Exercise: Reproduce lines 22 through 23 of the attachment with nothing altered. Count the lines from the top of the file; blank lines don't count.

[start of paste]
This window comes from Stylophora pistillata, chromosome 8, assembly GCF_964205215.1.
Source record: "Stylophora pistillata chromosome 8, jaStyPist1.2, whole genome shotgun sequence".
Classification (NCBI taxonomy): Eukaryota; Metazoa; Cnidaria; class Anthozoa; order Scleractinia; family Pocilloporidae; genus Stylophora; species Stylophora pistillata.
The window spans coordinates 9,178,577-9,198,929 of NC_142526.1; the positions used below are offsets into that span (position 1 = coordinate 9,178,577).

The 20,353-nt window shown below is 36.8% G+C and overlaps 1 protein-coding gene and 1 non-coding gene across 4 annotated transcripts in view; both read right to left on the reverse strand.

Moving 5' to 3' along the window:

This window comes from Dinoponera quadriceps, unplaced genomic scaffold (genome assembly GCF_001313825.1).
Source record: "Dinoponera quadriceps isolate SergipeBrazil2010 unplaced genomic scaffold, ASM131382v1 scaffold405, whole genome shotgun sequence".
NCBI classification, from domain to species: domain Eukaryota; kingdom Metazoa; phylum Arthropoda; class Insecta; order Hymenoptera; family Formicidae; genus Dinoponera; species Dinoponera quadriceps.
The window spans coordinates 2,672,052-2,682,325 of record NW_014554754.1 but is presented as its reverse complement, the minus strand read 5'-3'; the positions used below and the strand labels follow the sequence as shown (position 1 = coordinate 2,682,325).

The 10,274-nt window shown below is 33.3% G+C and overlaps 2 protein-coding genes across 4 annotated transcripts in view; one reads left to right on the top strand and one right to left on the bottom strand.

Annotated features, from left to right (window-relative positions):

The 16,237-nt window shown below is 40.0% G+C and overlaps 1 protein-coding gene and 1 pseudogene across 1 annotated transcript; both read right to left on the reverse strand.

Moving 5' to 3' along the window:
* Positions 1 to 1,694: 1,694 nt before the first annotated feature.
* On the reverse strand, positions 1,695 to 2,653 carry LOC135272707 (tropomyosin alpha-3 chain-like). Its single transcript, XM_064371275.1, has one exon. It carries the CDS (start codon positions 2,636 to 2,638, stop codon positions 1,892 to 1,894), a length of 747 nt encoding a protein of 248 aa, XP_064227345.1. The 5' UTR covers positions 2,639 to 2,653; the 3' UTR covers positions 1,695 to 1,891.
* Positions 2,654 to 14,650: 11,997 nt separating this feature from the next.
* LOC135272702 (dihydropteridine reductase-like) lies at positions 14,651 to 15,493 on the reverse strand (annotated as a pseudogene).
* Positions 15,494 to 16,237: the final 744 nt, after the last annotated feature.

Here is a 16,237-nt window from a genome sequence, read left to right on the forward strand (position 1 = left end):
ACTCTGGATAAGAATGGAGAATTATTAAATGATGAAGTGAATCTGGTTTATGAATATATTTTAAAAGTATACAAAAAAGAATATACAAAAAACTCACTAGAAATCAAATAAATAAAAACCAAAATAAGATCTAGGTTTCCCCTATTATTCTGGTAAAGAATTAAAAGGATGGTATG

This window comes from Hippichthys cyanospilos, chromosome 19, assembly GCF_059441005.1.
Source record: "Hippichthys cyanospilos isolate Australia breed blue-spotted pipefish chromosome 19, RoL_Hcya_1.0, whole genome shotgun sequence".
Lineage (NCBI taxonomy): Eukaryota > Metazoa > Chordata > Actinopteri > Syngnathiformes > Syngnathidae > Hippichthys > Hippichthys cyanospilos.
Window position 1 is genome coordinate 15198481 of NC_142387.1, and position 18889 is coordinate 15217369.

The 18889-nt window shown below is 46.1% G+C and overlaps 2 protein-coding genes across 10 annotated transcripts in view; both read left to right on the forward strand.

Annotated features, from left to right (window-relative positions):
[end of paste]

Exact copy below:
This window comes from Hippichthys cyanospilos, chromosome 19, assembly GCF_059441005.1.
Source record: "Hippichthys cyanospilos isolate Australia breed blue-spotted pipefish chromosome 19, RoL_Hcya_1.0, whole genome shotgun sequence".